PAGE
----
Environmental warriors team up for Tulalip Mission Beach project | Tulalip Tribes

The world is beginning to see the physical effects of climate change in the shape of melting ice glaciers, rising sea levels, declines in animal species and changes in weather. Humans, while causing this change, can also be the cure. Through trimming our waste, recycling, and being more energy efficient, we can reduce our carbon footprint.

The folks at Puget Soundkeeper, an environmental group that works to protect and preserve the Puget Sound, teamed up with the Tulalip Tribes and Sno-King Marine Mammal Response, who promote respect for the marine environment, to host a community cleanup at Mission Beach in celebration of Earth Day.

The focus of the April 23 Mission Beach cleanup was to clear debris found along the shore and remove a noxious weed called Scotch broom.

“Each plant can dump thousands of seeds on the ground and they remain viable for 30 years or more. It grows fast and crowds out other native plants,” explained Julia Gold, Tulalip Tribes Natural Resources. “Over the last 3 years since the homes were removed from the beach, tidal action has formed a small dune on the upper beach and native willows, rushes, and dune grasses are establishing themselves. But Scotch broom seeds are arriving quickly and have formed 10-foot high thickets in three short years. So for the Tulalip Natural Resources Department, removal of the Scotch broom is a high priority. The dune environment is a very important food source for young salmon coming from the Snohomish River. They look for cover in the nearby eelgrass beds and feed near the shore during high tide.”

Puget Soundkeeper were looking for a beach clean project, and since the Tribe hosts one or more Earth Day events each year, they chose Mission Beach out of a dozen potential project sites. Andy Gregory, Pollution Prevention Director for Puget Soundkeeper, explained the devastating affects marine debris has on the world’s oceans and how it impacts habitat and wildlife in critical and sensitive water bodies such as the Snohomish estuary adjacent to Mission Beach. “Just below the low-tide line at the beach is critical Eel Grass habitat used by forage fish and juvenile salmon,” said Gregory. “Marine debris and especially micro-plastics can contaminate this habitat and enter the food chain where they become toxic to fish and the humans or marine mammals that consume them.”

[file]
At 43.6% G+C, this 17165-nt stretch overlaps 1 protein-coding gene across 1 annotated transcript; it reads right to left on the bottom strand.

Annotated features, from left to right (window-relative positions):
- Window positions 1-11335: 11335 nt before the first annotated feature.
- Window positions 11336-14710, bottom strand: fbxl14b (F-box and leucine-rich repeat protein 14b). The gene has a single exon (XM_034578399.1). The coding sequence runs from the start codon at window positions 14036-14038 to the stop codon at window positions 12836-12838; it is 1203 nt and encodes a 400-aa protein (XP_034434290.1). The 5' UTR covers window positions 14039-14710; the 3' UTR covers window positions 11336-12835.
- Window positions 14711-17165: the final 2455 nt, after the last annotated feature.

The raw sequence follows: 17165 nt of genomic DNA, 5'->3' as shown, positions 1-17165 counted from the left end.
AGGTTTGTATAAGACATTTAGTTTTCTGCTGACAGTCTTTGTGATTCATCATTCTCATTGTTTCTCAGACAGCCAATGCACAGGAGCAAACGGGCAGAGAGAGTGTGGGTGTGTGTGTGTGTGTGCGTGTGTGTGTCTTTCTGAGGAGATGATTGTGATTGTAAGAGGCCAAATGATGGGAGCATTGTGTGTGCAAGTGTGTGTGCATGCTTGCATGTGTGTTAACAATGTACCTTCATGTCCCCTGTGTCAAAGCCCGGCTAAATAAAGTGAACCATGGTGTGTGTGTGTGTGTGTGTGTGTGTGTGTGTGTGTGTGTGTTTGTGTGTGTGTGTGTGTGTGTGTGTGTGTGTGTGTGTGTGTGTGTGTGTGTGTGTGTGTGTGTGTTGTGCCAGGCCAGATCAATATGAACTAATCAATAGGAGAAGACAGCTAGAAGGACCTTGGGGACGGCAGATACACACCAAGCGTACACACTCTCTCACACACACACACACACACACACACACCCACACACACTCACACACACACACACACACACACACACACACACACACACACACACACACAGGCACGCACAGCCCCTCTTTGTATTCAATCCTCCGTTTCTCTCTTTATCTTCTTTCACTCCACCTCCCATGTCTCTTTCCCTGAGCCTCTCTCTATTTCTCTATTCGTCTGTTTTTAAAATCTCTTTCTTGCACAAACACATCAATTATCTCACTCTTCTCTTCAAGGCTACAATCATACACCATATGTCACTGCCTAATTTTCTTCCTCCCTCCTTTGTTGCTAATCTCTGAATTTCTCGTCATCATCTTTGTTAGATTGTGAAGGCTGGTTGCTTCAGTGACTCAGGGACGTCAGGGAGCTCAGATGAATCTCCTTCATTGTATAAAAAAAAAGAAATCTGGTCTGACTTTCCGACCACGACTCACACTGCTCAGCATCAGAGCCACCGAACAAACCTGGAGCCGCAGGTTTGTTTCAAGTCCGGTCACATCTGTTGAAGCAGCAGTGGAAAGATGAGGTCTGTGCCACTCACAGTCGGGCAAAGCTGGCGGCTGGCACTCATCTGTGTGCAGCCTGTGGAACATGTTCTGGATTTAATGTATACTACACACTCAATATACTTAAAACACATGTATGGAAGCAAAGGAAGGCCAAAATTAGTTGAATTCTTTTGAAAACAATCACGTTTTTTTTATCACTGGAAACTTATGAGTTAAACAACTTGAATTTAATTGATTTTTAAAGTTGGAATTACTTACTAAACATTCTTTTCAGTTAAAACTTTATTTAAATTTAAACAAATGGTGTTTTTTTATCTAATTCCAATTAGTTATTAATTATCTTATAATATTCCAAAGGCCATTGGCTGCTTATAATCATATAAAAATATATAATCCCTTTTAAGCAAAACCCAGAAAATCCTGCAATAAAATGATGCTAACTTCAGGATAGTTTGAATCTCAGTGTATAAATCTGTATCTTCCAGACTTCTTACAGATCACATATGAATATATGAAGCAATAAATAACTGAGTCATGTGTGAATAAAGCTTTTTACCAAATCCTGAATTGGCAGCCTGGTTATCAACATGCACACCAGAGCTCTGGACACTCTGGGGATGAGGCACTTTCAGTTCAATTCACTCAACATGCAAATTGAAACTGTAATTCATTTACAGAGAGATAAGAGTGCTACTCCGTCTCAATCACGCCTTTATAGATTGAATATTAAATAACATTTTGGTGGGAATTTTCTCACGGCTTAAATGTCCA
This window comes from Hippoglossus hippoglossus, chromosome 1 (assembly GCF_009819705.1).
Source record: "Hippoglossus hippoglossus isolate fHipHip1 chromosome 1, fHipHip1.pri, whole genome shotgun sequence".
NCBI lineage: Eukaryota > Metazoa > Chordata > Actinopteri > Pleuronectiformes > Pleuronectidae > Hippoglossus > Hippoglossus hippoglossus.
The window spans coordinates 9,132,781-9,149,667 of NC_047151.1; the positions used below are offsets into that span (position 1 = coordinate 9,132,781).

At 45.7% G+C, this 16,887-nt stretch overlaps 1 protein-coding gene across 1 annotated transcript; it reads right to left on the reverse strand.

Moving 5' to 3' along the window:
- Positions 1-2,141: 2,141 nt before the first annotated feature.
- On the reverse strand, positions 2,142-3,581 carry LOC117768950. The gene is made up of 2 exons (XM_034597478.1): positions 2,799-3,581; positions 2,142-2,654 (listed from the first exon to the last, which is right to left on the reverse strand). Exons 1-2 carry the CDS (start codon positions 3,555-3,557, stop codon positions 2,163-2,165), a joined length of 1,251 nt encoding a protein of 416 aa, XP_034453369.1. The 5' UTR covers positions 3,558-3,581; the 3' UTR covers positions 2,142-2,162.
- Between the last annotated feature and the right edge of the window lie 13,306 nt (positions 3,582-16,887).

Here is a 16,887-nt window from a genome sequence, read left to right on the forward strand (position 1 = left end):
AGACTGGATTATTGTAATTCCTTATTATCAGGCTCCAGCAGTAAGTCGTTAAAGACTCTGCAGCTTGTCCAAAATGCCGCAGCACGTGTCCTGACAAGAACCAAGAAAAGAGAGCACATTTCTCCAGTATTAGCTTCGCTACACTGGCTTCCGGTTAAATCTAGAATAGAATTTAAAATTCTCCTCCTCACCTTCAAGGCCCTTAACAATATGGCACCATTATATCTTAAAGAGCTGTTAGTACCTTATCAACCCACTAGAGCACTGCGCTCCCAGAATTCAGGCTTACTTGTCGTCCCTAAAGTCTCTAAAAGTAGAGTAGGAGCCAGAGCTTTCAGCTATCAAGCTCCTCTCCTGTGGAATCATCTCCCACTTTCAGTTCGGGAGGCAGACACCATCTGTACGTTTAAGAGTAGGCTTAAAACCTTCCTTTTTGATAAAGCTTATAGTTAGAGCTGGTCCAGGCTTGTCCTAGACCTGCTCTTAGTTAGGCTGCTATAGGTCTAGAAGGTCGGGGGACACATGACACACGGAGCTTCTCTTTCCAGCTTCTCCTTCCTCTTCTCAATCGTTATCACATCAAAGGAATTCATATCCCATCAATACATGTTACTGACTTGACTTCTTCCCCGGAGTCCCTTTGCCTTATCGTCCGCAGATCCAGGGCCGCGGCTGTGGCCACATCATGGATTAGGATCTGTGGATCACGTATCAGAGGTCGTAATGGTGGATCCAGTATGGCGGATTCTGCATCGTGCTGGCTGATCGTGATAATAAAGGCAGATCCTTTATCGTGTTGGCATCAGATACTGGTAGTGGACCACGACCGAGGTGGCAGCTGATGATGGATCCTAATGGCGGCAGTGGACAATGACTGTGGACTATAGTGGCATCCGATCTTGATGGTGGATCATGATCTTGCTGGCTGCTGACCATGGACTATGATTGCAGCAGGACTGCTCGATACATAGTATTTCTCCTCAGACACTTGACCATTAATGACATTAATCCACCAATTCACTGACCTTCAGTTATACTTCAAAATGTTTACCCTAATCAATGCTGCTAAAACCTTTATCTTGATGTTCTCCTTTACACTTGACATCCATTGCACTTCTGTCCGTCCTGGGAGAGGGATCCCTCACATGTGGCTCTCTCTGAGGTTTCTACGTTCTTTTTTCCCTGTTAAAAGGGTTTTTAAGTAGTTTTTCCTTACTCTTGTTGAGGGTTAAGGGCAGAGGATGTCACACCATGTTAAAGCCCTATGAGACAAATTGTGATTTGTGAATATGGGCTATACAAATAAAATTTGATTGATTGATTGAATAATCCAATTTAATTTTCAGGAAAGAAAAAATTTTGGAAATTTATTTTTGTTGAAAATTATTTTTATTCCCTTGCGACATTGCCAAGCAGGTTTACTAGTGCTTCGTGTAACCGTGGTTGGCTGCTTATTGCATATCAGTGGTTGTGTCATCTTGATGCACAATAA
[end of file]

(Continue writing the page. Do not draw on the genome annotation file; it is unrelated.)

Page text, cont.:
Tulalip tribal members and community members, along with the two environmental groups, worked together to create change, to help the environment and protect its wildlife for us, for Mother Earth, and for our future generations.

“With the help of over 20 volunteers we removed 353 pounds of debris and a pile of Scotch broom that was bigger than my VW bus!” exclaimed Gregory.
“This work is both challenging and rewarding, while it can be frustrating to see trash carelessly left on the beach or shoreline, it is very satisfying to see such a group of enthusiastic volunteers happy to do their part to clean up. When we showed up in the morning, it was cold and stormy with a strong wind and intermittent rain. As we began to work, the clouds cleared and the sun came out. One of the girls from the tribe said, ‘The sun came out because our ancestors are happy with the good work we’re doing.’ I am humbled to be part of this important work.”

Photos courtesy of Puget Soundkeepers